Mutual stabilization of rhythmic vocalization and whole-body movement.

Miyata K, Kudo K - PLoS ONE (2014)

Mean voice frequency (A) and SD of voice frequency (B).Vertical bars represent between-subjects standard deviations.
© Copyright Policy
Related In: Results  -  Collection

License
Show All Figures
getmorefigures.php?uid=PMC4264888&req=5

pone-0115495-g003: Mean voice frequency (A) and SD of voice frequency (B).Vertical bars represent between-subjects standard deviations.
Mentions: Voice frequency mean and SD were measured in order to determine whether participants performed tasks at the appropriate frequency. Fig. 3-A shows mean voice frequency. A two-way ANOVA revealed a significant main effect of movement frequency, F (2, 26) = 2862.1, p<.001, but the main effect of coordination pattern was not significant, F (1, 13) = .39, p = .54. The two-way interaction was also not significant, F (2, 26) = .92, p = .41. The mean voice frequency was approximately the same for the specified voice frequency and was not significantly different between the flexion-on-the-voice and extension-on-the-voice conditions.

Bottom Line: Previous studies have reported that spatiotemporal stability in rhythmic movement increases when coordinated with a rhythmic auditory stimulus or other effector in a stable coordination pattern.Therefore, the present study conducted two experiments to investigate (1) whether there is a stable coordination pattern between vocalization and whole-body movement and (2) whether a stable coordination pattern reduces variability in whole-body movement and vocalization.Overall, the present study revealed mutual stabilization between rhythmic vocalization and whole-body movement via coordination within a stable pattern, suggesting that coupled action systems can act as a single functional unit or coordinative structure.

View Article: PubMed Central - PubMed

Affiliation: Department of Life Sciences, Graduate School of Arts and Sciences, The University of Tokyo, Tokyo, Japan.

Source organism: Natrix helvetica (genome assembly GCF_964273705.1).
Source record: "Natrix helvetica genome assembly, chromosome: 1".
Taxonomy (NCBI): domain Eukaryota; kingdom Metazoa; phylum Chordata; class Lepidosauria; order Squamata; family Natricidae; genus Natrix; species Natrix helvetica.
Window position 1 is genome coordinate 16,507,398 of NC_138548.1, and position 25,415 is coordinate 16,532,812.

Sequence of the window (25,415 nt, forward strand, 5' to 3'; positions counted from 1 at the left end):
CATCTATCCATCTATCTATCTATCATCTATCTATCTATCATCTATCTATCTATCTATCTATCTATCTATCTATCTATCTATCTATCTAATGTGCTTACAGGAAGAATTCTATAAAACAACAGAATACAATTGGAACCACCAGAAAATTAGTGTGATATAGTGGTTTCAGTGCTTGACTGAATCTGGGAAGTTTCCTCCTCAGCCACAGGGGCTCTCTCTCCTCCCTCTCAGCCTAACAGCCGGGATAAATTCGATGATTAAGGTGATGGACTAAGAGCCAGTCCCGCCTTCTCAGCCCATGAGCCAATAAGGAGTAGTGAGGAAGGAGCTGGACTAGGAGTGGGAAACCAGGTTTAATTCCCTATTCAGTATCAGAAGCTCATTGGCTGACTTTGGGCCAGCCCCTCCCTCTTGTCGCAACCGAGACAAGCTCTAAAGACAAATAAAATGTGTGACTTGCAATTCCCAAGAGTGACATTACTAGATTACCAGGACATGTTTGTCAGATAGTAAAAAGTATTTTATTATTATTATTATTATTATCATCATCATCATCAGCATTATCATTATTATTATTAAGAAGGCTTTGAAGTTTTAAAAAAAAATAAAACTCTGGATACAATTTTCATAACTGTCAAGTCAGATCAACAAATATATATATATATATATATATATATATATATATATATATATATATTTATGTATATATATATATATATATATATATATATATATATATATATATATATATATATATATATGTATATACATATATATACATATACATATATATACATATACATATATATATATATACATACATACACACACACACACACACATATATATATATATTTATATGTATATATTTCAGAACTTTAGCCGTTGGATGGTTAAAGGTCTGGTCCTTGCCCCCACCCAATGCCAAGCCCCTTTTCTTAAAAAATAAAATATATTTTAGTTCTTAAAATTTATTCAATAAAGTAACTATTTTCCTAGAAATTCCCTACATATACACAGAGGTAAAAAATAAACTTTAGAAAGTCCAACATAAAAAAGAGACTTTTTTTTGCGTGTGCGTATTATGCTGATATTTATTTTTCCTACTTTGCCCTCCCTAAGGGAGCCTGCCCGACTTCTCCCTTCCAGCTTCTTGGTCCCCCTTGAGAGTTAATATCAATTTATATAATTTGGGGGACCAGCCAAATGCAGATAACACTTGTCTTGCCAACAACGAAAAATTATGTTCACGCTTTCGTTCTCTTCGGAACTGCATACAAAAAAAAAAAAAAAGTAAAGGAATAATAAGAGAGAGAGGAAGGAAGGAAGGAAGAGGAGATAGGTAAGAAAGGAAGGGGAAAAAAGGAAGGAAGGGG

ABSTRACT
The current study investigated the rhythmic coordination between vocalization and whole-body movement. Previous studies have reported that spatiotemporal stability in rhythmic movement increases when coordinated with a rhythmic auditory stimulus or other effector in a stable coordination pattern. Therefore, the present study conducted two experiments to investigate (1) whether there is a stable coordination pattern between vocalization and whole-body movement and (2) whether a stable coordination pattern reduces variability in whole-body movement and vocalization. In Experiment 1, two coordination patterns between vocalizations and whole-body movement (hip, knee, and ankle joint flexion-on-the-voice vs. joint extension-on-the-voice) in a standing posture were explored at movement frequencies of 80, 130, and 180 beats per minute. At higher movement frequencies, the phase angle in the extension-on-the-voice condition deviated from the intended phase angle. However, the angle of the flexion-on-the-voice was maintained even when movement frequency increased. These results suggest that there was a stable coordination pattern in the flexion-on-the-voice condition. In Experiment 2, variability in whole-body movement and voice-onset intervals was compared between two conditions: one related to tasks performed in the flexion-on-the-voice coordination (coordination condition) that was a stable coordination pattern, and the other related to tasks performed independently (control condition). The results showed that variability in whole-body movement and voice-onset intervals was smaller in the coordination condition than in the control condition. Overall, the present study revealed mutual stabilization between rhythmic vocalization and whole-body movement via coordination within a stable pattern, suggesting that coupled action systems can act as a single functional unit or coordinative structure.

No MeSH data available.


Related in: MedlinePlus